The Russians were actually ahead of their Western colleagues in understanding the mammoth until well into the Eighteenth Century. This was not just because they owned the sources of mammoth ivory. Because Russia was intellectually isolated from Europe until well into the Seventeenth Century, they never went through a phase of doubting the organic origin of mammoth ivory. The earliest record of some form of the word "mammoth" comes from a monastery inventory for the year 1578. The word the brothers used transliterates as "mamantovakos", which, except for the "n" in the second syllable and "t" missing from the end, is the same as Linné's "Mammatowacost". This term translates as "mammoth's bone" or "bone of the mammoth". Rather than a separate word for the ivory, it is the name of the animal that produced the ivory.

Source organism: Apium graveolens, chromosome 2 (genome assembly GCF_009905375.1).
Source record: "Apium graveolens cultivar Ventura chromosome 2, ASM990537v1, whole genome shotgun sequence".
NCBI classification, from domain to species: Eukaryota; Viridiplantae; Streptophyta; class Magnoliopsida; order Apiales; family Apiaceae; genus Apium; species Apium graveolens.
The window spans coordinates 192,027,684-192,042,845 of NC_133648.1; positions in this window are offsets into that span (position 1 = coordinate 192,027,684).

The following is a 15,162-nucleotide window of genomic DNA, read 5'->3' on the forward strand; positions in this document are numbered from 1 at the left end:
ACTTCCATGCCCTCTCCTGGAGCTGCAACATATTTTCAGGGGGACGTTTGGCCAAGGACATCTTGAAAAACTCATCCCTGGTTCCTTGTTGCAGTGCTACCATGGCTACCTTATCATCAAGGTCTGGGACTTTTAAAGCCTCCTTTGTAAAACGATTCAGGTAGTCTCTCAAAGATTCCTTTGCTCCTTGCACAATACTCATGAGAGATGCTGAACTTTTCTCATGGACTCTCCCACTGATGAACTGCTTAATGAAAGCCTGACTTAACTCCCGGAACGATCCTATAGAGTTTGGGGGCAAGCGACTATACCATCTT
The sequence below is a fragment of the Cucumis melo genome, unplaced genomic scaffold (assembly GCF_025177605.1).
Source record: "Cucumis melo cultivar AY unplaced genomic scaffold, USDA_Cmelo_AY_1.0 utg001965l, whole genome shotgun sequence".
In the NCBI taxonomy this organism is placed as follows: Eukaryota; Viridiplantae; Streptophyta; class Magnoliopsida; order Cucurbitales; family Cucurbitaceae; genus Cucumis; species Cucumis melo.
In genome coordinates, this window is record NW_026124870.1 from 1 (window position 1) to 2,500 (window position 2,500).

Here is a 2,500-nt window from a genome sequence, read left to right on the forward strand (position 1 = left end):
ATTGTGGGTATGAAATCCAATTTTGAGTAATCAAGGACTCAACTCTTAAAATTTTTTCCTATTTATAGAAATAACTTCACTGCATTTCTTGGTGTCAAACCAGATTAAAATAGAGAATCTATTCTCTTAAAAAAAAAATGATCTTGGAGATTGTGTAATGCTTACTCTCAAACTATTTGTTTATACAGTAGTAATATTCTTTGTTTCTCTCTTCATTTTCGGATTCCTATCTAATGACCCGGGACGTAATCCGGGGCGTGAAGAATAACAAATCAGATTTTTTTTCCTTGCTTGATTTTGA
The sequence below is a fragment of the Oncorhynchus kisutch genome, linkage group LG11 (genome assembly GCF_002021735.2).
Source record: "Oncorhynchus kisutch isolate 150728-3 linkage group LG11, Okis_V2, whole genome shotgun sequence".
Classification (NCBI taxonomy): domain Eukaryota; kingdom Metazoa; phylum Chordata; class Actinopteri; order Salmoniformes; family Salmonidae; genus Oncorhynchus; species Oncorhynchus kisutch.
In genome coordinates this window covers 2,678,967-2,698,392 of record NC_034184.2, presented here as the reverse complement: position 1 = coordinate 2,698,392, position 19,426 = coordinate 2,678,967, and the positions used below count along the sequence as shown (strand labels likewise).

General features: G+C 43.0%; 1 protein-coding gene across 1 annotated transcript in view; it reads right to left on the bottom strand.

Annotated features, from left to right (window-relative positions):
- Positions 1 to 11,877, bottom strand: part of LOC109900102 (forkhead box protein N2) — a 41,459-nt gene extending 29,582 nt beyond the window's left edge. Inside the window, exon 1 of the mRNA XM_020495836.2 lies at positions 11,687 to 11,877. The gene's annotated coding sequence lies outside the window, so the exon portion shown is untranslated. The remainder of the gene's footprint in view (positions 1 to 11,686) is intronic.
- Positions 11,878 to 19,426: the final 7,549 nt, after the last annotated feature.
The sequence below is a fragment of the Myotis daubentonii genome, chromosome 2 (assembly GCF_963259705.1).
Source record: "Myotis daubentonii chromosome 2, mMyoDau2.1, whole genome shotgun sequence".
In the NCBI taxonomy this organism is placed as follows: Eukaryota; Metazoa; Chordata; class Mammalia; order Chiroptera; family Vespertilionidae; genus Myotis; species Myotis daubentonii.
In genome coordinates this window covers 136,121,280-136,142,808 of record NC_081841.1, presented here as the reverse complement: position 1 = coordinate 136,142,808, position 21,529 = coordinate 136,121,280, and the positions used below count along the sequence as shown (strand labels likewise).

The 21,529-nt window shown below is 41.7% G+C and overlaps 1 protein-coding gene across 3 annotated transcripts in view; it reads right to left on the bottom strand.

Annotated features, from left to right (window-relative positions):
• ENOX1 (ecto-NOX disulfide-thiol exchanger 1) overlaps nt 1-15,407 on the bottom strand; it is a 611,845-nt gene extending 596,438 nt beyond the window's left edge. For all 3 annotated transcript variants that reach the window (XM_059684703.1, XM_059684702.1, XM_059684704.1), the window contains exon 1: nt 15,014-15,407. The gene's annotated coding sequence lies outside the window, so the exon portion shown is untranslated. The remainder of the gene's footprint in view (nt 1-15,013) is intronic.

This usage, five years before the conquest of the Khanate of Siberia, indicates that the Russians were already familiar with mammoth ivory and the idea of a mammoth animal. The most recent linguistic research on the word "mammoth" indicates that it comes from a word in the Mansi language meaning "earth horn". That is, that it described just the ivory and not the animal that it came from. It was the Russians who transformed it into the name of an animal. After that transformation, it took over two centuries for the West to accept that the mammoth was a distinct species and give it a scientific name.